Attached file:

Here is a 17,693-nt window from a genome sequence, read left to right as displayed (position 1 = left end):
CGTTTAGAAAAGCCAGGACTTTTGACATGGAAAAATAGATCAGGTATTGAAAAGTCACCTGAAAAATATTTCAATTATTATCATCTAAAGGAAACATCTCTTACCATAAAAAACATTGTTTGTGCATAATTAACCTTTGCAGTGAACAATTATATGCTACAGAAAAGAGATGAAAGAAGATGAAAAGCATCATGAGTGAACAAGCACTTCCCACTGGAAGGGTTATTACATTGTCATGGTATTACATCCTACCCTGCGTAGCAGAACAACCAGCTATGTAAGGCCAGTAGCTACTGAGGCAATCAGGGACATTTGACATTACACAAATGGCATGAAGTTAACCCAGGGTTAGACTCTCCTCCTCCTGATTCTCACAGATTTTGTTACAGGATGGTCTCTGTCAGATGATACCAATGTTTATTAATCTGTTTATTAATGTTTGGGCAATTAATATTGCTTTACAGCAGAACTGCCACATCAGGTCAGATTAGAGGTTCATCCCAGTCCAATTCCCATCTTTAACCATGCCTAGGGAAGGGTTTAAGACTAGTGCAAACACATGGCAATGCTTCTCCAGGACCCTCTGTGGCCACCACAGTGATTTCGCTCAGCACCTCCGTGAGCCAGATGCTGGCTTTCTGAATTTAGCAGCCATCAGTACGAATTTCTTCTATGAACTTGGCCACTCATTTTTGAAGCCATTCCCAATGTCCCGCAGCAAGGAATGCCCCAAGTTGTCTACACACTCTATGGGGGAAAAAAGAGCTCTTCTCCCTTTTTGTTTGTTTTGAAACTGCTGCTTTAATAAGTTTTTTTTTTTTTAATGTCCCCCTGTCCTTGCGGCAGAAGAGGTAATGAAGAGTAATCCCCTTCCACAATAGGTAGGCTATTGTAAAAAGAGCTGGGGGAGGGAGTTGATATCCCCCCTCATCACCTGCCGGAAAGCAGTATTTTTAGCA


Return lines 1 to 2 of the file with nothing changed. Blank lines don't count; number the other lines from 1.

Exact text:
Here is a 17,693-nt window from a genome sequence, read left to right as displayed (position 1 = left end):
CGTTTAGAAAAGCCAGGACTTTTGACATGGAAAAATAGATCAGGTATTGAAAAGTCACCTGAAAAATATTTCAATTATTATCATCTAAAGGAAACATCTCTTACCATAAAAAACATTGTTTGTGCATAATTAACCTTTGCAGTGAACAATTATATGCTACAGAAAAGAGATGAAAGAAGATGAAAAGCATCATGAGTGAACAAGCACTTCCCACTGGAAGGGTTATTACATTGTCATGGTATTACATCCTACCCTGCGTAGCAGAACAACCAGCTATGTAAGGCCAGTAGCTACTGAGGCAATCAGGGACATTTGACATTACACAAATGGCATGAAGTTAACCCAGGGTTAGACTCTCCTCCTCCTGATTCTCACAGATTTTGTTACAGGATGGTCTCTGTCAGATGATACCAATGTTTATTAATCTGTTTATTAATGTTTGGGCAATTAATATTGCTTTACAGCAGAACTGCCACATCAGGTCAGATTAGAGGTTCATCCCAGTCCAATTCCCATCTTTAACCATGCCTAGGGAAGGGTTTAAGACTAGTGCAAACACATGGCAATGCTTCTCCAGGACCCTCTGTGGCCACCACAGTGATTTCGCTCAGCACCTCCGTGAGCCAGATGCTGGCTTTCTGAATTTAGCAGCCATCAGTACGAATTTCTTCTATGAACTTGGCCACTCATTTTTGAAGCCATTCCCAATGTCCCGCAGCAAGGAATGCCCCAAGTTGTCTACACACTCTATGGGGGAAAAAAGAGCTCTTCTCCCTTTTTGTTTGTTTTGAAACTGCTGCTTTAATAAGTTTTTTTTTTTTTAATGTCCCCCTGTCCTTGCGGCAGAAGAGGTAATGAAGAGTAATCCCCTTCCACAATAGGTAGGCTATTGTAAAAAGAGCTGGGGGAGGGAGTTGATATCCCCCCTCATCACCTGCCGGAAAGCAGTATTTTTAGCA